One of the more annoying behaviors of our political pundit class is the wholesale substitution of their own views for those of "the voters," or "the military," or "soccer moms," or "people who drink beer." When a talking head states that "the voters" don't care about a candidate's age or that "the military" doesn't trust a candidate who favors diplomacy, they describe large, diverse populations as if they were homogeneous, unified groups. Utterances such as these magically make all diversity and complexity disappear into a smoky cloud of generality.
It's like those real estate shows on HGTV where an anonymous real estate maven tells a pair of nervous homeowners that "the buyer" wants an open floor plan, or granite counter tops, or stainless appliances, or a neutral color for the bedroom walls. Who is "the buyer"? Not me. My bedroom wall has a mural depicting the life of Red Auerbach. Suck on that, buyers.
Pundits who parrot such an essentializing discourse perform a grave disservice to our national conversation on important -- even critical -- issues as they utterly misrepresent the true nature and variety of opinion in favor of a reductive shorthand. But since that is easier than doing research or conducting surveys -- you know, reporting -- we can be certain that "the reporters" will pretty much stink it up forever.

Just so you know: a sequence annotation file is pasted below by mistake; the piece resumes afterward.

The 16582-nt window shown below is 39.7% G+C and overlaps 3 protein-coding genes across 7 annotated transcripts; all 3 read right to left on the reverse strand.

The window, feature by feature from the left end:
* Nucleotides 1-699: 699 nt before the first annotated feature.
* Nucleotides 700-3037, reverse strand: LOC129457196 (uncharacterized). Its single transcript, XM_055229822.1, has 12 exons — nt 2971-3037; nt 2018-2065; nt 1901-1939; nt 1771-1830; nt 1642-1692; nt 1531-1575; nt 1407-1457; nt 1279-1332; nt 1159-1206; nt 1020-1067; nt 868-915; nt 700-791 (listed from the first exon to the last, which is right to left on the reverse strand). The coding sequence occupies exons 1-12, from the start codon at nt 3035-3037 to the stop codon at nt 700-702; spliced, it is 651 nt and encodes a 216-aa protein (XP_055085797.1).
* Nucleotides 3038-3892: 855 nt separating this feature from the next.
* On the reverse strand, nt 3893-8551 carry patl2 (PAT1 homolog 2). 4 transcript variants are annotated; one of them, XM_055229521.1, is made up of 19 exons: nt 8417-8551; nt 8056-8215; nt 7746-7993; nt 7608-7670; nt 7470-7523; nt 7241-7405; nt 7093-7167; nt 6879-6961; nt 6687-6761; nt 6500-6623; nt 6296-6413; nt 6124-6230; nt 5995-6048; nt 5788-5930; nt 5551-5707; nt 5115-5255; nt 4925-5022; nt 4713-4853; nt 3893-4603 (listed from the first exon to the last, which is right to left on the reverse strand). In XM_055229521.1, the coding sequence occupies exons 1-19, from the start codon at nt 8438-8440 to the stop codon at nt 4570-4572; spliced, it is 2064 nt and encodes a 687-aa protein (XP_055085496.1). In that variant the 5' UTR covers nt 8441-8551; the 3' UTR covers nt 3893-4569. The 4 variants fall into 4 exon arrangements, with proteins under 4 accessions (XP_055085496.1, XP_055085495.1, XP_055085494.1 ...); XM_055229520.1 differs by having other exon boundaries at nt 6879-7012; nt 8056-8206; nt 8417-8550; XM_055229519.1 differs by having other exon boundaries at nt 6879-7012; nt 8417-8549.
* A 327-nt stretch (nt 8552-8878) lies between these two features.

Hey, here's a good example I found today on the website Open Secrets. Turns out one of the best-kept secrets of the 2008 election is that "the military" isn't really giving a lot of their hard-earned, tax-free, wartime dollars to Republican candidates -- even though everyone knows that "the military" supports the conservative presidential candidate automatically. In fact, as it turns out, "the military" seems to be giving more money to the Democratic nominee for president this time around. A lot more:
According to an analysis of campaign contributions by the nonpartisan Center for Responsive Politics, Democrat Barack Obama has received nearly six times as much money from troops deployed overseas at the time of their contributions than has Republican John McCain [. . .]
And significantly, this isn't only the case with the military personnel who've been getting shot at and blown up in war zones:
Despite McCain's status as a decorated veteran and a historically Republican bent among the military, members of the armed services overall -- whether stationed overseas or at home -- are also favoring Obama with their campaign contributions in 2008, by a $55,000 margin. Although 59 percent of federal contributions by military personnel has gone to Republicans this cycle, of money from the military to the presumed presidential nominees, 57 percent has gone to Obama.
Seems to me that this should be a pretty big story. Or at least make it to the news ticker at the bottom of my screen. Nope, Man Catches Fish.
I wonder what's on "My House is Worth WHAT??"
[More, over at Ihatewhatyoujustsaid.com]